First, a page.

Westfield amended its ordinance governing signs within city limits. Out of a stated concern for public safety and aesthetics, the ordinance requires those wishing to install a sign or billboard to apply for a permit. The ordinance exempts directional signs, scoreboards, particular flags, and notices on gas pumps and vending machines. It prohibits signs on poles and those advertising ideas, products, or services not offered on the same premises (off-premises signs). Those seeking to install a non-compliant sign may appeal the denial of a permit or, if necessary, request a variance. GEFT applied for a permit to build a large digital billboard on private property along U.S. Highway 31 in Westfield. Because of the proposed sign’s off-premises location and use of a pole, Westfield denied GEFT’s application and subsequent variance request.GEFT sued, 42 U.S.C. 1983. The Seventh Circuit previously upheld a restraining order compelling GEFT to cease all actions to install its proposed billboard pending the outcome of the litigation. The district court later granted GEFT summary judgment and permanently enjoined Westfield from enforcing many aspects of its ordinance. The Seventh Circuit remanded for consideration in light of the Supreme Court’s recent decision in “City of Austin v. Reagan National;” the fact that the city must read a sign to evaluate its conformity with regulations is not alone determinative of whether the regulation is content-based. View "GEFT Outdoors, LLC v. City of Westfield" on Justia Law

by
In 2018, the Indiana Supreme Court held that the state holds exclusive title to Lake Michigan and its shores up to the lake’s ordinary high-water mark. The plaintiffs, who own beachfront property on Lake Michigan’s Indiana shores, believed that their property extended to the low-water mark, and filed suit, alleging that the ruling amounted to a taking of their property in violation of the Fifth Amendment–a “judicial taking.” The defendants were Indiana officeholders in their official capacities: the Governor, the Attorney General, the Department of Natural Resources Director, and the State Land Office Director.The Seventh Circuit affirmed the dismissal of the suit. None of the named officials caused the plaintiffs’ asserted injury or is capable of redressing it, so the plaintiffs lack Article III standing. View "Pavlock v. Holcomb" on Justia Law

by
In 2007, Olsen granted Country Visions a 10-year right of first refusal on Wisconsin land. The right was recorded in local property records. Olsen subsequently dissolved and, in 2010, its former partners filed for bankruptcy. Country Visions was not notified and was not listed in the bankruptcy proceedings. Under an agreed plan, ADM became the owner of the Wisconsin land. Country Visions was not given an opportunity to exercise its right of first refusal. In 2015, ADM arranged to resell the property. Country Vision sought compensation in state court.ADM asked the bankruptcy court to enforce the “free and clear” sale and prohibit the state court litigation, citing 11 U.S.C. 363(m). The bankruptcy court and district court denied ADM’s request. The Seventh Circuit affirmed. Good-faith purchasers are protected by section 363(m) but ADM was not a good-faith purchaser and must defend the state court litigation. ADM had actual notice of the right, in a title report, but did not notify the bankruptcy court; as a non-party, Country Visions could not be expected to appeal the order approving the sale. View "Archer-Daniels-Midland Co. v. Country Visions Cooperative" on Justia Law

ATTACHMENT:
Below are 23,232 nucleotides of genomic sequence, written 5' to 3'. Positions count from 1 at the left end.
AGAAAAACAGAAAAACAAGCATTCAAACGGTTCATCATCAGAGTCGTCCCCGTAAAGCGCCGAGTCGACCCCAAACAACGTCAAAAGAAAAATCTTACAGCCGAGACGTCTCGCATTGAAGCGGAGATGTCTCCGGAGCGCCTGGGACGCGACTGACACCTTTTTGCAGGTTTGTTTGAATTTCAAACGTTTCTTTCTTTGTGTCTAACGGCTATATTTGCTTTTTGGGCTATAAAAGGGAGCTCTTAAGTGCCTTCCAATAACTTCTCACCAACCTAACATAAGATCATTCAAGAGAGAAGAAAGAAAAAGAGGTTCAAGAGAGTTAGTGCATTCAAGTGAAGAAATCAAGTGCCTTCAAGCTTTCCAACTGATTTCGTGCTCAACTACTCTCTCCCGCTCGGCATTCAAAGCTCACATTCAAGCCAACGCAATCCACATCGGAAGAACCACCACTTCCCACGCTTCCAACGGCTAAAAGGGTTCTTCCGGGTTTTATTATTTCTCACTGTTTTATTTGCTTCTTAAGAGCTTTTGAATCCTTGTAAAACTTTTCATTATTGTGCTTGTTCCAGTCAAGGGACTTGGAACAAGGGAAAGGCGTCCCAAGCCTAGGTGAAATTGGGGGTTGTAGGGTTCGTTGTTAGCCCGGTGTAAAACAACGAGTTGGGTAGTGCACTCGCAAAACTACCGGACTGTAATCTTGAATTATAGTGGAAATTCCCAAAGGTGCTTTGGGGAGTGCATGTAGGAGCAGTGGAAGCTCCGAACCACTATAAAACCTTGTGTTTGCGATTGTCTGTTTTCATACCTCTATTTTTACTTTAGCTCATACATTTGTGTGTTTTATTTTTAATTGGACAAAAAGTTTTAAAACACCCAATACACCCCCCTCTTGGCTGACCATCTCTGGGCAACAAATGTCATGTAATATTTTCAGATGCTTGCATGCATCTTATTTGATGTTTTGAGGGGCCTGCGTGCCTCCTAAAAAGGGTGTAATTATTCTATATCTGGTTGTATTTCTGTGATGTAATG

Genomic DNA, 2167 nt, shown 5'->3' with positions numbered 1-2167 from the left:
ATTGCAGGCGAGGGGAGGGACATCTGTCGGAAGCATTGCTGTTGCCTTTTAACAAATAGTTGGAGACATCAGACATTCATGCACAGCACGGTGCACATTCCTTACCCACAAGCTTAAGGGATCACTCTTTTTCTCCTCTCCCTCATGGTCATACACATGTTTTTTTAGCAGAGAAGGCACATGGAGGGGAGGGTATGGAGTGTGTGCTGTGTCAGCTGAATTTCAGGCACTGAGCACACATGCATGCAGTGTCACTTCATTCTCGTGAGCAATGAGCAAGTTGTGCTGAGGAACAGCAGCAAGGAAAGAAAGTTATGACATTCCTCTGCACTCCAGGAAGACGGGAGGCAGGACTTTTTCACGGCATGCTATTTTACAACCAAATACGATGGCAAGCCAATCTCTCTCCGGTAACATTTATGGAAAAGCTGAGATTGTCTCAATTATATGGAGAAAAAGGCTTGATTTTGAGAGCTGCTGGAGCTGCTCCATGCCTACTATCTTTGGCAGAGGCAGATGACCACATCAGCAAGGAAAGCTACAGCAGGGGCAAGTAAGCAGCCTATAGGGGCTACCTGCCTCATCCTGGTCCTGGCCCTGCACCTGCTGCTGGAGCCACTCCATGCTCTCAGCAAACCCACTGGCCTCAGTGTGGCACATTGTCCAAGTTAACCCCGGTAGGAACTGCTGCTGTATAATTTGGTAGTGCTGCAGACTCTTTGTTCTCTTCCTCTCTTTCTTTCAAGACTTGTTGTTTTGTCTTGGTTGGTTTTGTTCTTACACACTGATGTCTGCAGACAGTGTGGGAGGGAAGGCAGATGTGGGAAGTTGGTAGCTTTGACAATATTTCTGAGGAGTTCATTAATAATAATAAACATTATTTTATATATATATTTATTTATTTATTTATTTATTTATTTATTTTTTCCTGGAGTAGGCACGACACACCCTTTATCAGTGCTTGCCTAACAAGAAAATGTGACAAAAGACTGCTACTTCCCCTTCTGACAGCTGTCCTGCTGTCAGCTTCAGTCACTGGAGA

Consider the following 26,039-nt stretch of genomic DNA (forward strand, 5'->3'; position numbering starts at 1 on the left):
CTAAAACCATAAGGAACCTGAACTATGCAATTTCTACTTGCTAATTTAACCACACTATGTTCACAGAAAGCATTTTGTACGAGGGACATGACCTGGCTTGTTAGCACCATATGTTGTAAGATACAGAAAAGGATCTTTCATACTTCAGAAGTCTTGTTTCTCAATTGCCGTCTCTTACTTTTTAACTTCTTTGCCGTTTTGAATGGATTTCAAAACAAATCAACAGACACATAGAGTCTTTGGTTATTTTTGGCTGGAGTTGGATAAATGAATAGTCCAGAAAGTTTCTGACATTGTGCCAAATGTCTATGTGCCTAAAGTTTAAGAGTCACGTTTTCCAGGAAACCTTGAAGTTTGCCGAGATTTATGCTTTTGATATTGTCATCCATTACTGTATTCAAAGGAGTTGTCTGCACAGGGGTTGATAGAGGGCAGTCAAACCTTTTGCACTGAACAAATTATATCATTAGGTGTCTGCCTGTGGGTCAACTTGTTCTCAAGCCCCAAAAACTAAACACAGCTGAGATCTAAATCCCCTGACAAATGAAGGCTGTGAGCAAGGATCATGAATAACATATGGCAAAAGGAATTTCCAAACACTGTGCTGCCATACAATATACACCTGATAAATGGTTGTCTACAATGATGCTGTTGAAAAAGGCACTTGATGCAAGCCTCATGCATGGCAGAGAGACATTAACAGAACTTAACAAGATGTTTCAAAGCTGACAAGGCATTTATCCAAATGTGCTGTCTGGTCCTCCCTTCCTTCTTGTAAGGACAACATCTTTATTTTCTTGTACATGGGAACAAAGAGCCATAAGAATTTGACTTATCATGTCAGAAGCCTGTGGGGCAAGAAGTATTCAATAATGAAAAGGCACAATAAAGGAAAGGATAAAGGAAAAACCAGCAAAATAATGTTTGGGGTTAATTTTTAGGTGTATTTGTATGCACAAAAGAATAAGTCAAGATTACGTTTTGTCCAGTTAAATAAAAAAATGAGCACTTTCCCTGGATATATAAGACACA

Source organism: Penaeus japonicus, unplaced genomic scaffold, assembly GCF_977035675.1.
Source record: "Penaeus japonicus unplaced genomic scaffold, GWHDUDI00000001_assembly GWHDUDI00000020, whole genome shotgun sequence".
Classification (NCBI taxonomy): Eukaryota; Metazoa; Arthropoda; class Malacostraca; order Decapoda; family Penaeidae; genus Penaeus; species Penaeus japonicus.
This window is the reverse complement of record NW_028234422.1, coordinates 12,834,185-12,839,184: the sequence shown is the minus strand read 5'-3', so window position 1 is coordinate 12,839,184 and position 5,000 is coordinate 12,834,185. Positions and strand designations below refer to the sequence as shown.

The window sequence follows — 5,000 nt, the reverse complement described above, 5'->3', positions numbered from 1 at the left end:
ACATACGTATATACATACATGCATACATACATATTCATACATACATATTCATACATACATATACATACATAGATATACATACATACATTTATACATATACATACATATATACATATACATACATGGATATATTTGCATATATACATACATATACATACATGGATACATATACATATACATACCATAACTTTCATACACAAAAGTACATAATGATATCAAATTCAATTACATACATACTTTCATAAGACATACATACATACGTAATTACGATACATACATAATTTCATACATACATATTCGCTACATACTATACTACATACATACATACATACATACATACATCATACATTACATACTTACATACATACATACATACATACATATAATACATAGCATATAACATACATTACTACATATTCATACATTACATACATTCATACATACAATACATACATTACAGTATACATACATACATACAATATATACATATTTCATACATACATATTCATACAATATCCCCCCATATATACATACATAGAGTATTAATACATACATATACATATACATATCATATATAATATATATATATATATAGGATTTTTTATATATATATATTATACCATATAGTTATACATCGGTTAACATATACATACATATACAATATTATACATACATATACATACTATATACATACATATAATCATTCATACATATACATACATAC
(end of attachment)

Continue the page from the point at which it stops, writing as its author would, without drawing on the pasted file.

by
In 2010, Leszanczuk executed a mortgage contract, securing a loan on her Illinois residence. The mortgage was insured by the FHA. After Carrington acquired the mortgage, Leszanczuk contacted Carrington by phone in December 2016 to make her December payment. Leszanczuk asserts that Carrington told her that her account was not yet set up in their system and that her account was in a “grace period.” In early 2017 Carrington found Leszanczuk to be in default and conducted a visual drive-by inspection of Leszanczuk’s property. Carrington charged Leszanczuk $20.00 for the inspection and disclosed the fee in her March 2017 statement. Leszanczuk claims Carrington knew or should have known that she occupied her property because of the phone conversation and Carrington mailed monthly mortgage statements to the property’s address.Leszanczuk sued Carrington for breach of the mortgage contract and for violations of the Illinois Consumer Fraud and Deceptive Business Practices Act, on behalf of putative nationwide and Illinois classes. She alleged that a HUD regulation limits the fees Carrington may charge under the contract and that the inspection fee was an unfair practice. The Seventh Circuit affirmed the dismissal of the complaint. The mortgage contract expressly permits the disputed fee. Leszanczuk has failed to adequately allege that the inspection fee offended public policy, was oppressive, or caused substantial injury. View "Leszanczuk v. Carrington Mortgage Services, LLC" on Justia Law